I was hoping the second story, Reverse Memories would be a contrast to the first. And for a while, it was. Reverse Memories tells the story of YuSheng, a young boy who spent most of his childhood moving around to different areas due to family obligations. In one of those towns, he met a girl named Yi Yao who supported him as a childhood friend and big sister-like figure. Now in high school, he decides to move back, but his memory is finicky, and he works to uncover the truth of what was once lost.

The first couple of chapters presented an intriguing plot, unraveling a mystery as you meet the characters. I was curious about what events unfolded between the characters throughout their childhood and why they’re acting the way they are now. To top it off, the story has decent dialogue and writing, which gave me hope.

However, that didn’t last long. As you unearth the history behind YuSheng and Yi Yao, you start to realize the development isn’t enthralling whatsoever. The characters’ actions are exaggerated and baseless, as if the writer is trying to create a drama out of nothing. It’s a shame since the premise had potential, only to turn out to be disappointing.


Regarding the art style for both narratives, they’re not bad. Some characters and scenes are pretty, but it’s nothing spectacular. I have one complaint with the stills shown in Brave New World i, as they presented a poorly drawn scene with thick and messy lines, lack of detail, and a skewed perspective. It seemed like they forgot to add a visual for those scenes, so they had someone come up with something in a 10-minute span. Also, if they attempted to be cute, it failed as it looked more off-putting than anything.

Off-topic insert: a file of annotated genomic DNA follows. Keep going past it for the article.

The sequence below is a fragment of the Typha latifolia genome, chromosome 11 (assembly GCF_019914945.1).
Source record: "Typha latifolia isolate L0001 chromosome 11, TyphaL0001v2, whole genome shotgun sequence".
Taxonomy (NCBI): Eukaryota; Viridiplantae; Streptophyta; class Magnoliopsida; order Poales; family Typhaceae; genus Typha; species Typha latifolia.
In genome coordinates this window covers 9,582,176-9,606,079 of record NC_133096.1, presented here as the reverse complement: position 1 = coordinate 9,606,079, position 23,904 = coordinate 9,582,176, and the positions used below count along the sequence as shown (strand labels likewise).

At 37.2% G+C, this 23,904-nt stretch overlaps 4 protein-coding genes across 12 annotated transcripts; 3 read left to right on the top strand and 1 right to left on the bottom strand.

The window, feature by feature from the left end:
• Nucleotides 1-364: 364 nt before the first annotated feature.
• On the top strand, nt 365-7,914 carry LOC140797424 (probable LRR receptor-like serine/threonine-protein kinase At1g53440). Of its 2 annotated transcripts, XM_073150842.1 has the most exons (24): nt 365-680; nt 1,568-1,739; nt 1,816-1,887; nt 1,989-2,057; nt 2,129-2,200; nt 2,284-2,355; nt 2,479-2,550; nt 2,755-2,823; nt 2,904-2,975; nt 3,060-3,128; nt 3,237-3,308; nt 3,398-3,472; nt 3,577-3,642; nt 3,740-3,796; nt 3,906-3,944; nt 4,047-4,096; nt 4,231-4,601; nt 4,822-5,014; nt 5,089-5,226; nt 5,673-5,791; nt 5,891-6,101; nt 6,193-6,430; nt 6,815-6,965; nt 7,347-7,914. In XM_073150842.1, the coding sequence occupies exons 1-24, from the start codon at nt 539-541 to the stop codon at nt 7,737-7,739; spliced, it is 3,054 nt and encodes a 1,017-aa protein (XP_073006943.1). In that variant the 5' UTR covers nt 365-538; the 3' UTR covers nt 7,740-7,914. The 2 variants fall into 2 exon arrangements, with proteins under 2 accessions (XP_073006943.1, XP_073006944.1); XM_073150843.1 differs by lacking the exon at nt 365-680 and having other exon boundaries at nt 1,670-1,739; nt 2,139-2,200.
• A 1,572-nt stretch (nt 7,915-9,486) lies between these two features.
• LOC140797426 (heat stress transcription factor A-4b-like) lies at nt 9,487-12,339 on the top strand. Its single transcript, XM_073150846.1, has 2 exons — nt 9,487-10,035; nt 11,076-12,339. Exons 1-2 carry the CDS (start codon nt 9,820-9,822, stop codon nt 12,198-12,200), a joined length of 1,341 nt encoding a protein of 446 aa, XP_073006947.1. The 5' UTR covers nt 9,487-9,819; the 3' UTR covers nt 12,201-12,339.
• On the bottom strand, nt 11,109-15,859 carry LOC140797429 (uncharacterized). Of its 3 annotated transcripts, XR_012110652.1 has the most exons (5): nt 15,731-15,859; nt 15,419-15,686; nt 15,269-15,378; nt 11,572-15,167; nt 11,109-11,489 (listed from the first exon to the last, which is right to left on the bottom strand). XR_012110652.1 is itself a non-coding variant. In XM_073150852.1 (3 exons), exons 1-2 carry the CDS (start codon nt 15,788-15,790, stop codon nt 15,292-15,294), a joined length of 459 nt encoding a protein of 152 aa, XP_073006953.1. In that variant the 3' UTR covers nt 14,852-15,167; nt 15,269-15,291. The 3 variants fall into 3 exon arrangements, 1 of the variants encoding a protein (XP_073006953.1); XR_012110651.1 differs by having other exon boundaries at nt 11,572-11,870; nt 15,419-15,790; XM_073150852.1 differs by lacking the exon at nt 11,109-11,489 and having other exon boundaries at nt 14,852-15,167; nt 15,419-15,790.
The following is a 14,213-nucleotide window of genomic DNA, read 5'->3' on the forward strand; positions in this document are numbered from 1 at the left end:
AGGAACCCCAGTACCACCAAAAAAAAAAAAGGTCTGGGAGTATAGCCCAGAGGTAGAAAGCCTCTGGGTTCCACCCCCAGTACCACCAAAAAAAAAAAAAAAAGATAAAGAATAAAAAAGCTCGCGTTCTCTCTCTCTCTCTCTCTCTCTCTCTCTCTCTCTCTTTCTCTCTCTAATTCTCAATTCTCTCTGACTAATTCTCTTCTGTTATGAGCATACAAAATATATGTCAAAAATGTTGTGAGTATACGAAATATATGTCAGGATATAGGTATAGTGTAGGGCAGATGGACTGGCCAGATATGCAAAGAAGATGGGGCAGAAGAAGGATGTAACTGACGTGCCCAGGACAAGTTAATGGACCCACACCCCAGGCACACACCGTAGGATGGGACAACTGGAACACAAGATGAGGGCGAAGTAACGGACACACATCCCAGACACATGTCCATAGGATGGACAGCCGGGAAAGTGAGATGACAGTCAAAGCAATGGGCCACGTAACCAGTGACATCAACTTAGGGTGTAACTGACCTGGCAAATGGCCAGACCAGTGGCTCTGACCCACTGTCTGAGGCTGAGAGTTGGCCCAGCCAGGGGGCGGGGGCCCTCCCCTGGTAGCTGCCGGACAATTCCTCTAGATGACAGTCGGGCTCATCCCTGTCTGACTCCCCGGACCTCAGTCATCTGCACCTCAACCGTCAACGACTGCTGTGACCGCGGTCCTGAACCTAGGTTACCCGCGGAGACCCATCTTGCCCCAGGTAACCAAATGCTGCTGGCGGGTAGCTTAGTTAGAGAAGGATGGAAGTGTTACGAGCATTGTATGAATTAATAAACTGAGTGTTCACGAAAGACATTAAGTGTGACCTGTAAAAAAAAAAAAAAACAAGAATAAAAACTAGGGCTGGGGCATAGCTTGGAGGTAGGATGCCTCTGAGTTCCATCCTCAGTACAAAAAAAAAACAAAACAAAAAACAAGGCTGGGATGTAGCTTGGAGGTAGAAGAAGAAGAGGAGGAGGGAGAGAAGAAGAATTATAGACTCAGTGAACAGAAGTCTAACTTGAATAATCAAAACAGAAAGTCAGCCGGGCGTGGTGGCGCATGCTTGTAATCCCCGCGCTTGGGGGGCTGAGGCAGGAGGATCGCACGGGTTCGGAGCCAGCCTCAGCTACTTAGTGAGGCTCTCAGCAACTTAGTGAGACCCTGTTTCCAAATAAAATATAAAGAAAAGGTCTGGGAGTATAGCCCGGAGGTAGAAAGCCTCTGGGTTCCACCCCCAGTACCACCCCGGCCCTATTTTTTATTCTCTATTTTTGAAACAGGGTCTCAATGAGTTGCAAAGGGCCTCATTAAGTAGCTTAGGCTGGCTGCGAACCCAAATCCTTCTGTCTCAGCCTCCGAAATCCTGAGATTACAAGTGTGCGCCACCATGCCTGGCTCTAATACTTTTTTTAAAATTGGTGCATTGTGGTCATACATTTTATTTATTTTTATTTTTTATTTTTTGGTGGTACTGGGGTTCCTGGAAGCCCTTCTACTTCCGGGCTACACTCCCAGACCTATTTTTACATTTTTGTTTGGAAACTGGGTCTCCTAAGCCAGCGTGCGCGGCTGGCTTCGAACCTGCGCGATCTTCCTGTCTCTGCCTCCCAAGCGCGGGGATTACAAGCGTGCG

The music comes off as generic. You’ll just want to lower the volume of the background music at some point, as it gets extremely repetitive. They didn’t even bother to put the music on a loop, so you’ll hear the abrupt cuts of the track, a few seconds of silence, and then the beginning of the track. The dialogue of the characters, outside of the protagonist, is voice acted. Some are done poorly, while some are alright. Still, any performance from the voice acting doesn’t improve the sensory experience whatsoever.

A big issue when it comes to many visual novels is how well it gets translated into English. Unfortunately, these indie visual novels did not receive a great translation job, as there were plenty of typos, sentence errors, and grammatical mistakes. That being said, it wasn’t hard to follow, and the poor translation efforts may have added to the unnaturalness of the dialogue. Nevertheless, the general plot is still stale.


Black Hair Girl is Best Girl is a title that is not worth your time, even if the title fits your preference. If you want to enjoy a love story, there are plenty of other options out there in the visual novel space. The plot points are generic, and the pacing is all over the place. Further, the dialogue is bizarre and confusing. Despite having two opportunities to present a compelling story, this combination proved to be incompetent.

A review copy of the title was provided by the publisher for review purposes

This post may contain Amazon affiliate links. As an Amazon Associate Noisy Pixel earns from qualifying purchases.

Semy Rahman

Spicy food enthusiast who also happens to love and adore video games. They just both season life so beautifully!